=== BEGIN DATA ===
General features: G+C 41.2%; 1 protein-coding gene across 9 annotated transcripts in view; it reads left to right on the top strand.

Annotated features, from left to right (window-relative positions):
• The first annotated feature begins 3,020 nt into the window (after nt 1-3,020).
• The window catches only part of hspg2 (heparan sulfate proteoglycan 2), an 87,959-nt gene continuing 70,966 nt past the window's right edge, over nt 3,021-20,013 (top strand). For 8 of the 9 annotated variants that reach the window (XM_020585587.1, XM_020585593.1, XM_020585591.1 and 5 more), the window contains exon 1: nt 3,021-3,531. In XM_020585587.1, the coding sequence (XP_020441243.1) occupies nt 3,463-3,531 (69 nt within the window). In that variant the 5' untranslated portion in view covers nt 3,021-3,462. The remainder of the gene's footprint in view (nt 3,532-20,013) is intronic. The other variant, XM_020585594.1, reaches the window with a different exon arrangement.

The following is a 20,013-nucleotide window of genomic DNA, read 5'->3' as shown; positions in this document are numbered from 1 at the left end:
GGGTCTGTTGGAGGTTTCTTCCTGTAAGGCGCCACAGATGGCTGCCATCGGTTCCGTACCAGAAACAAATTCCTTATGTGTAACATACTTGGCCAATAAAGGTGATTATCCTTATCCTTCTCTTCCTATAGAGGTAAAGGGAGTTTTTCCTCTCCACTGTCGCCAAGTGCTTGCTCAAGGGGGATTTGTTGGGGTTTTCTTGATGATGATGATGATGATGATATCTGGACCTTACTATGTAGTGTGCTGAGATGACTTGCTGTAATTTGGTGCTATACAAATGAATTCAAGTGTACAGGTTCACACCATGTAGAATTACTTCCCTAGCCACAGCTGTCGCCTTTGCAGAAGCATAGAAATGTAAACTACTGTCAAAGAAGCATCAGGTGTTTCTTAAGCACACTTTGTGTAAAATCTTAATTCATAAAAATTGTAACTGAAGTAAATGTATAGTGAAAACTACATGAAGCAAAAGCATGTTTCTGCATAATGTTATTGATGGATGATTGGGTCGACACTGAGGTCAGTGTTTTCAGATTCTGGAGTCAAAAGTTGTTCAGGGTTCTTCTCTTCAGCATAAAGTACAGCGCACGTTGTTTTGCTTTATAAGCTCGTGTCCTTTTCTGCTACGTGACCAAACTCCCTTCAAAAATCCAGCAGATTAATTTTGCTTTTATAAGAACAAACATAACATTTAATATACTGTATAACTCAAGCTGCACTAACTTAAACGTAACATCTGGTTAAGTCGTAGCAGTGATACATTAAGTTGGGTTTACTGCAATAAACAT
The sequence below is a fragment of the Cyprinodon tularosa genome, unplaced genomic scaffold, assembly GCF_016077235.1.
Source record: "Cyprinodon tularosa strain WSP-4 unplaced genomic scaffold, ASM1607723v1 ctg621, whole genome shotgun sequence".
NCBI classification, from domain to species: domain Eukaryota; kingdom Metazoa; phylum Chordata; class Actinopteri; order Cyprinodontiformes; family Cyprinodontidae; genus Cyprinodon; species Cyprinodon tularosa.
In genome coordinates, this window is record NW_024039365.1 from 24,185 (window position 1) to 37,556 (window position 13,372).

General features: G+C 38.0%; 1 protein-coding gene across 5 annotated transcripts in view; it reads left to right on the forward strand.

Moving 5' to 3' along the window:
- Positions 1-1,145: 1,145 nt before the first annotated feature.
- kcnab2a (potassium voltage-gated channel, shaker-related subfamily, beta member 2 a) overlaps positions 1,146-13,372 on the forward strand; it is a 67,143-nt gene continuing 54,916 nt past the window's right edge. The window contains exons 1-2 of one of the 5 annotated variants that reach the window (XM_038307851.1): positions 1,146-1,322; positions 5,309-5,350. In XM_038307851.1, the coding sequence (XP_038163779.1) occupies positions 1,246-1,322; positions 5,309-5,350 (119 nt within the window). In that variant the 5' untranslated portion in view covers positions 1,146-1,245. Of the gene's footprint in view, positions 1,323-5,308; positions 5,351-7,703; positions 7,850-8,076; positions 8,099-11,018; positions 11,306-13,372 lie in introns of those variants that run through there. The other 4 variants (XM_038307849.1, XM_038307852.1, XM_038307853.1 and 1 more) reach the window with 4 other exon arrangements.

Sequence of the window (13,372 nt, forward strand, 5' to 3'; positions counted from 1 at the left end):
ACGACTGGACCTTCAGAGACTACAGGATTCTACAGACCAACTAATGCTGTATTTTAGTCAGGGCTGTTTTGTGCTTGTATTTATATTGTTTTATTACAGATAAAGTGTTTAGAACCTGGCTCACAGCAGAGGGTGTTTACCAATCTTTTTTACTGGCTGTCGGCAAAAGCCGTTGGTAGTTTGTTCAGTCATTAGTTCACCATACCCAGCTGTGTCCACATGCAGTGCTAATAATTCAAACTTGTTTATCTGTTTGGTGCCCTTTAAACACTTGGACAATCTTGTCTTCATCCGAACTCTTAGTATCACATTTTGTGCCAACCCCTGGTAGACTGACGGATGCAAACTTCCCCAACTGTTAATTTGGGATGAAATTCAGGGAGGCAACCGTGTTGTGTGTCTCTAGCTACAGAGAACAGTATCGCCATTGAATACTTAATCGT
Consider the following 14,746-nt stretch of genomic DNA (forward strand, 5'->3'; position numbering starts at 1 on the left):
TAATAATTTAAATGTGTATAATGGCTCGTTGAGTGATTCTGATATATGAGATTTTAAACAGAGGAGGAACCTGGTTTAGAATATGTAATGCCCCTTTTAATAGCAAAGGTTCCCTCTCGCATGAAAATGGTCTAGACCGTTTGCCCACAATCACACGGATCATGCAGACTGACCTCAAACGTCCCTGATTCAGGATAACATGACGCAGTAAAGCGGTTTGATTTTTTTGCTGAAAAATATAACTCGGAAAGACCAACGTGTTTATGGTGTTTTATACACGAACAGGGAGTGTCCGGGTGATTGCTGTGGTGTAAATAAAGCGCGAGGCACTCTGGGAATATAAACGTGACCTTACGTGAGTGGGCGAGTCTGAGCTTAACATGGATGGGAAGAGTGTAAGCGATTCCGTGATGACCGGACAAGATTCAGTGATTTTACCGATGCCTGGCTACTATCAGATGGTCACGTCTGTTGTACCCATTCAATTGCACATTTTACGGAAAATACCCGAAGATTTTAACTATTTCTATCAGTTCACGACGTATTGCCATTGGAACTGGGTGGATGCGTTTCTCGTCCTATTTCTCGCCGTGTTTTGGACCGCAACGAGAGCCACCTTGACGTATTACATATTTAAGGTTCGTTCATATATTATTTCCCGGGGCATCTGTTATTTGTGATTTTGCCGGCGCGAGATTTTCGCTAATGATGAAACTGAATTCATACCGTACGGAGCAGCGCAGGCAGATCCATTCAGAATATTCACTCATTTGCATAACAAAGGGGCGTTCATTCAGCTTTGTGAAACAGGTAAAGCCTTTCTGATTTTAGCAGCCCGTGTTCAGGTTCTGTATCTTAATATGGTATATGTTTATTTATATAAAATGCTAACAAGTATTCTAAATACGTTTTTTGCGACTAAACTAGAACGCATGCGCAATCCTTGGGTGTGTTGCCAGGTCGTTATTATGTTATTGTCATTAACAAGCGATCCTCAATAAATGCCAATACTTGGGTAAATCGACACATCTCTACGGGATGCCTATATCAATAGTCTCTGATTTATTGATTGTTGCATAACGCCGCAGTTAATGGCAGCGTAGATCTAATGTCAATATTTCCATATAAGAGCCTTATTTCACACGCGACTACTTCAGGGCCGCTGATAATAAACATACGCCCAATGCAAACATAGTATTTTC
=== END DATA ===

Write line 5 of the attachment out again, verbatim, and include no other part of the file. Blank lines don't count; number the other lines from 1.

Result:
The following is a 20,013-nucleotide window of genomic DNA, read 5'->3' as shown; positions in this document are numbered from 1 at the left end: